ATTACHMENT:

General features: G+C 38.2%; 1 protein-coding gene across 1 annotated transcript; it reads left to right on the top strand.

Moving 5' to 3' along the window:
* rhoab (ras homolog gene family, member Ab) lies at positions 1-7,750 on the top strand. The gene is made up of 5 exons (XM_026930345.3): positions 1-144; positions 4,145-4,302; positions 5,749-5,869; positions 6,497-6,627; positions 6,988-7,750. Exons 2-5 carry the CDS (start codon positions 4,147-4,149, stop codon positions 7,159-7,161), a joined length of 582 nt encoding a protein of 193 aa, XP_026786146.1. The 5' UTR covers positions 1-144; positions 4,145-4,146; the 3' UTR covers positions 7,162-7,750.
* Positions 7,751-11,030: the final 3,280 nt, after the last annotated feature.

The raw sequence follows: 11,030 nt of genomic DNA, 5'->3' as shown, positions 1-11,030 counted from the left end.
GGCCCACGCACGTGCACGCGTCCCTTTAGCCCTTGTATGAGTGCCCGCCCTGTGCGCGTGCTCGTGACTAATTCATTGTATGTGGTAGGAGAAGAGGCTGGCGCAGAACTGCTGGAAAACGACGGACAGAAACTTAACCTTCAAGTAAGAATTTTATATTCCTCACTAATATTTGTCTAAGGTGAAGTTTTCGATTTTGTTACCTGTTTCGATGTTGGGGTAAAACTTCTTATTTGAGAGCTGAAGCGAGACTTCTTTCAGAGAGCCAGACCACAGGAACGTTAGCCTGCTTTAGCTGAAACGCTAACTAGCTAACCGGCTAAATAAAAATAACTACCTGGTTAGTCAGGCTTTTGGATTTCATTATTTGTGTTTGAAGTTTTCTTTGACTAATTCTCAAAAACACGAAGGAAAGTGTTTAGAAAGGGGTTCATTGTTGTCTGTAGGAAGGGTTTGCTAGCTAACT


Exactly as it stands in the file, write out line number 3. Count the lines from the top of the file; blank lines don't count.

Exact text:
* rhoab (ras homolog gene family, member Ab) lies at positions 1-7,750 on the top strand. The gene is made up of 5 exons (XM_026930345.3): positions 1-144; positions 4,145-4,302; positions 5,749-5,869; positions 6,497-6,627; positions 6,988-7,750. Exons 2-5 carry the CDS (start codon positions 4,147-4,149, stop codon positions 7,159-7,161), a joined length of 582 nt encoding a protein of 193 aa, XP_026786146.1. The 5' UTR covers positions 1-144; positions 4,145-4,146; the 3' UTR covers positions 7,162-7,750.